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RE: hello, new to list, thoughts


xml encoding list
Neat!

Good ideas, all. (if you ask me) 

It'll be interesting to see when you're finished.

David Lieberman
http://www.awdsf.com


-----Original Message-----
From: cr88192 [mailto:cr88192@h...] 
Sent: Wednesday, November 17, 2004 6:55 AM
To: xml-dev@l...
Subject:  hello, new to list, thoughts

ok, I was lead here as, as far as I can tell, the group gmane.text.xml.devel

is a mirror of this list (given that a reference to this list is appended to

the messages there).
I appologize if this is not the case.
pardon if I am being a troll, I am new here.

I am mostly requesting general comments, eg, on things that could be 
improved in my idea. I am not expecting anyone really to take me seriously.


ok. so I have been recently doing something roughly along the lines of a 
binary xml (not exactly, but I have designed it such that basic subset of 
xml maps fairly well, and doesn't give up any real info in the conversion). 
namespace definitions, however, are similar but not exactly the same, so 
this would be left to the conversion tool.

I tried to retain what I felt to be the general spirit and semantics of xml,

as imo they seem quite decent for data (though, difficult to fully recognize

as such or reason about). imo, they are better than a plain tree. I had 
considered stripping down the semantics at some points, but some things 
seemed interdependent (one needs rules and complexity in some places to 
grant freedoms in others, and one needs to figure out where to be strict and

where to be lax...).

why?
personally, I don't feel that within xml's core domains (network 
communications, messages, "documents", ...) a binary variant would be 
particularly helpful, however:
my interests lie more in data storage (for what xml works good for, I use 
that);
formats like riff, ebml, ... leave a lot to be desired imo wrt semantics;
textual xml is not that great for data storage imo, eg, one can't skip over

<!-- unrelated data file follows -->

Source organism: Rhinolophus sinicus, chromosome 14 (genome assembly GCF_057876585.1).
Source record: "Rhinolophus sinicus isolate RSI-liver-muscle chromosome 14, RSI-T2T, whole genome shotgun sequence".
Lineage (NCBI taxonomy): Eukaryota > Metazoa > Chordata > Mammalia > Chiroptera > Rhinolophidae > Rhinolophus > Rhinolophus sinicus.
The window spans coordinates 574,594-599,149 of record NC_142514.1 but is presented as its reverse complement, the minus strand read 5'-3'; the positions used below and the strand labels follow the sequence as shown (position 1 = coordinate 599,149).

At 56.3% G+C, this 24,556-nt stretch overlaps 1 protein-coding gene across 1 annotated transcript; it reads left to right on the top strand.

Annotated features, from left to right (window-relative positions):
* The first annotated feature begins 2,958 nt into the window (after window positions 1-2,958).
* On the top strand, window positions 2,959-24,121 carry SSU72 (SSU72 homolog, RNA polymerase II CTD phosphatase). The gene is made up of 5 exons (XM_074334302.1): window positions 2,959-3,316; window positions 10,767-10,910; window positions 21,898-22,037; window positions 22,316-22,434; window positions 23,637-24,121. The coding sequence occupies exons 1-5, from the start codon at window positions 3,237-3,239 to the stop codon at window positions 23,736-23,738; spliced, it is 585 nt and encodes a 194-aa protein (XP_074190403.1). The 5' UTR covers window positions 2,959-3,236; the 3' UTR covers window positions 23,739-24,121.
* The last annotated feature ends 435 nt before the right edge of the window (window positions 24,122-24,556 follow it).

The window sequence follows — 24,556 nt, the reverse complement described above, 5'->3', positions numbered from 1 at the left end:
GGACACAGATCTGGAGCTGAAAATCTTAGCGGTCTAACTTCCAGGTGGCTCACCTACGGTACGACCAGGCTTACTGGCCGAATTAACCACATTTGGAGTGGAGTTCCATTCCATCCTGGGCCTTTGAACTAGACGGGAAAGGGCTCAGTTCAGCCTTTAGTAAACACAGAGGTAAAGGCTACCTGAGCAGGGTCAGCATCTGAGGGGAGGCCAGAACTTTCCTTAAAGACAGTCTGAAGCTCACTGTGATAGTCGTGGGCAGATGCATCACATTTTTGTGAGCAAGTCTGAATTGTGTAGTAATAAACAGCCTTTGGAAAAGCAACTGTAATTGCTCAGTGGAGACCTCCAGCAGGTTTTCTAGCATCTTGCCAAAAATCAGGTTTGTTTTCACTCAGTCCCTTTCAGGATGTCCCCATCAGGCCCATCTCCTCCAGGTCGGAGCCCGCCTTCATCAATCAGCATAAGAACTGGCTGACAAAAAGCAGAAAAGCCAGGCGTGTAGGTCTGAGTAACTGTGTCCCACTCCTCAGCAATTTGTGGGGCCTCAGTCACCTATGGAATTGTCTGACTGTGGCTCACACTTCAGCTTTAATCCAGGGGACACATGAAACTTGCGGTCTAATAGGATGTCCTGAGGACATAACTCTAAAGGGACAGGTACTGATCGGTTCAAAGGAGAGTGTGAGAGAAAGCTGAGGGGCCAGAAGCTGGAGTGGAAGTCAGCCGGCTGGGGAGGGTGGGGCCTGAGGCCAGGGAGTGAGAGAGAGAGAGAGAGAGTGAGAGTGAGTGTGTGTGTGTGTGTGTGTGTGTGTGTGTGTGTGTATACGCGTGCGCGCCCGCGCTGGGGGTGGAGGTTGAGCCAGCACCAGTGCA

data or jump around in the same way they can with, say, riff, and imo base64

coding would not be very good for cases when size is a priority, or if much 
of the data is large binary chunks.

in a kind of ideological frenzy, I beat something together, and have spent a

while refining it.

I also have a basic implementation (not yet online, I have been a bit behind

on this kind of thing recently).
not much coding has been being done recently (largely I am stuck fiddling 
with the details of the design, among other things not related to this).

things like file size or processor overhead are not high priorities here, I 
just try to save space when possible, and avoid wasting too much processor 
time. my results thus far have shown the generated files to be slightly 
smaller than the input xml (presently lacking any kind of content string 
compression, though tag compression is done). this could be viewed as a good

sign I guess.



here is a recent draft of the spec:
----
XLIFF (0.1.1):
Partially fueled by an argument about EBML, I came up with this.
It has little to do with LIFF, but, hell, I am not really using LIFF (it 
ended up too close to RIFF and too generally ugly...).
This format shows itself to be kind of a pain to code up, but this is not 
entirely unexpected.

Cleaning up spec some from 10-29 version, minor alterations.
Stripping out container stuff, as it clutters the spec and doesn't really 
make sense in this context anyways (keeping the old version as the idea may 
be adaptable to a different format).

Goals:
A binary format with similar flexibility to XML (X);
Support for large files and datasets (L);
Sort of like RIFF and IFF (IFF).

This will be a TLV format with attributes and namespaces similar to XML.
It will use a tag dictionary to help reduce the total file size.
It should be acceptable for random access and "big chunks of data" style 
uses (like RIFF, IFF, and EBML).


Numbers:
The MSB (bit 7) serves to indicate the precense of following (higher order) 
bytes.

0xxxxxxx, -64..63
1xxxxxxx 0xxxxxxx, -8192..8191